tumor

08/25/2014 - 19:00

Researchers at the University of California, San Diego School of Medicine have found one of the keys to why certain glioblastomas – the primary form of a deadly brain cancer – are resistant to drug therapy. The answer lies not in the DNA sequence of the tumor, but in its epigenetic signature. These findings have been published online as a priority report in the journal Oncotarget.

 

07/16/2014 - 09:16

Scientists have designed a new self-assembling nanoparticle that targets tumours, to help doctors diagnose cancer earlier. The new nanoparticle, developed by researchers at Imperial College London, boosts the effectiveness of Magnetic Resonance Imaging (MRI) scanning by specifically seeking out receptors that are found in cancerous cells. 

06/20/2014 - 12:08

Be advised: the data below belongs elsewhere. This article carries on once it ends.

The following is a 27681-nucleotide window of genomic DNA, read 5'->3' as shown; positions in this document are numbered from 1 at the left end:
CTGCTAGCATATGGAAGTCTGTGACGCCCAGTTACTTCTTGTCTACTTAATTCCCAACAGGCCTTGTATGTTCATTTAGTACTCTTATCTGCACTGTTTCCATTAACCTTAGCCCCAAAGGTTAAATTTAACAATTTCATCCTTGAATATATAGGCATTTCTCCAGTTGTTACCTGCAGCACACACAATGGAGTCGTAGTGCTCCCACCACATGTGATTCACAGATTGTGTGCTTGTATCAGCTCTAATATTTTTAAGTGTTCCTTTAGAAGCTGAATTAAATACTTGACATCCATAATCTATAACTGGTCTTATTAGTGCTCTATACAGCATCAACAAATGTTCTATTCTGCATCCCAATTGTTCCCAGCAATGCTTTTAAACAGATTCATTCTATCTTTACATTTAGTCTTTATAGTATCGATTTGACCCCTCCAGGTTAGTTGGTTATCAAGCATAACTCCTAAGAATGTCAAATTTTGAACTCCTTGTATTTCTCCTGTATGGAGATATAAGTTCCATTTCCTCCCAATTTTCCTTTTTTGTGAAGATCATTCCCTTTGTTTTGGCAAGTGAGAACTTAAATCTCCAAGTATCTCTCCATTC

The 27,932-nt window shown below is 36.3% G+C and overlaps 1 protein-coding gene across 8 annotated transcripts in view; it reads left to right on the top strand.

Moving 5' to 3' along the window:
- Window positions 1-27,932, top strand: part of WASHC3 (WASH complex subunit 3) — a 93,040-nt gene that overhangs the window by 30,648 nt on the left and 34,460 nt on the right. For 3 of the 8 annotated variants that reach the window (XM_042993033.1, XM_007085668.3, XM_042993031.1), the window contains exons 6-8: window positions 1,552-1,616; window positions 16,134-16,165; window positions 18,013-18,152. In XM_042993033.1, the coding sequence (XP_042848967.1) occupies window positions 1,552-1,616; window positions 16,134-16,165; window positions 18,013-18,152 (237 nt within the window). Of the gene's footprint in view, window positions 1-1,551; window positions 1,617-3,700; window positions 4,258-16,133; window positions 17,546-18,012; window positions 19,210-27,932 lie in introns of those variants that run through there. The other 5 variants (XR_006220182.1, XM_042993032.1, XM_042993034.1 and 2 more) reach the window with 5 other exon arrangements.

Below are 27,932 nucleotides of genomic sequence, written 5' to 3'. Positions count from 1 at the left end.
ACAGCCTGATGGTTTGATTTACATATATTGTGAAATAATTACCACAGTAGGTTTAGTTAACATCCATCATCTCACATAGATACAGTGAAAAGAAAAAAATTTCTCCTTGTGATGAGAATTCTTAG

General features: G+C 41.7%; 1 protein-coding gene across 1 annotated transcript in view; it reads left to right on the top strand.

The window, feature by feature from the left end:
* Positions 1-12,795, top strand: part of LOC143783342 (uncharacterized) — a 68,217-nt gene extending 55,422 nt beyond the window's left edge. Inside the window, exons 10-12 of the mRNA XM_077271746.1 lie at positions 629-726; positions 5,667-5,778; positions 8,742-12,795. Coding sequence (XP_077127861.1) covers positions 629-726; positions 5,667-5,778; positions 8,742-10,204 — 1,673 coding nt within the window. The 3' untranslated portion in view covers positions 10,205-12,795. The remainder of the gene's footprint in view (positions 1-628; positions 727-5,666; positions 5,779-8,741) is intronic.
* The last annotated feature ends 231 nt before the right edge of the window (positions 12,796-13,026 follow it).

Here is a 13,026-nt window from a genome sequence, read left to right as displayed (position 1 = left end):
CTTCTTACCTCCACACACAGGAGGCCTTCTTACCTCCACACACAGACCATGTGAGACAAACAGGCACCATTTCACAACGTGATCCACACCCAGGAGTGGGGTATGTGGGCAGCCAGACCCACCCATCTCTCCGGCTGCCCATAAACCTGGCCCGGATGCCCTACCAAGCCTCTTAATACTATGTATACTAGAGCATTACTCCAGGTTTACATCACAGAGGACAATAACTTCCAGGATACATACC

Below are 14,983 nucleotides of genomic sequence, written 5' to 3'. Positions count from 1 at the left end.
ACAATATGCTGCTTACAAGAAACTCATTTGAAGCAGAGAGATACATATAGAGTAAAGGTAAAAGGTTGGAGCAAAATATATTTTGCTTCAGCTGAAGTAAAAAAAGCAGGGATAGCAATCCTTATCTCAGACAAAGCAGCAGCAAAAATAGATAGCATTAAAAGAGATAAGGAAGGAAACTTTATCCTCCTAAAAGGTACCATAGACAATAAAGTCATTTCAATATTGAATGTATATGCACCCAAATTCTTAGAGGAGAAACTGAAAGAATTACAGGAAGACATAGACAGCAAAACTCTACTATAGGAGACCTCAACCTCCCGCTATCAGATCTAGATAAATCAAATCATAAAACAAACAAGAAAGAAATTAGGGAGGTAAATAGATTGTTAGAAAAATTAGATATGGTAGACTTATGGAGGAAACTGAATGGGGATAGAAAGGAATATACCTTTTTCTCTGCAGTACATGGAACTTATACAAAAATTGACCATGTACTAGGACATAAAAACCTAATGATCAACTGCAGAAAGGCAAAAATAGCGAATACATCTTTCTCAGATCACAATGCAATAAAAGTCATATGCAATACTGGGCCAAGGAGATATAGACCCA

Cancers driven by – and dependent on – the potent mutated cancer gene KRAS have an especially poor prognosis, and three decades of scientific attempts have failed to produce drugs that can attack KRAS and halt the tumors’ runaway growth.

05/27/2014 - 10:01

A new drug targeting the protein PTP1B, which is up-regulated in HER2-positive breast cancer, has given positive results in reducing tumour growth and lung metastases in a mouse model of HER2-positive breast cancer. This is the major finding of a paper appearing online in the journal Nature Chemical Biology, from a multi-institution team led by Cold Spring Harbor Laboratory scientists.

 

05/15/2014 - 10:57

Researchers have shown for the first time in an animal that is more closely related to humans that it is possible to make new bone from stem-cell-like induced pluripotent stem cells (iPSCs) made from an individual animal's own skin cells. The study in monkeys reported in the Cell Press journal Cell Reports on May 15th also shows that there is some risk that those iPSCs could seed tumors, but that unfortunate outcome appears to be less likely than studies in immune-compromised mice would suggest.

 

05/07/2014 - 06:41

Eczema caused by defects in the skin could reduce the risk of developing skin cancer, according to new research by King’s College London. The immune response triggered by eczema could help prevent tumour formation by shedding potentially cancerous cells from the skin.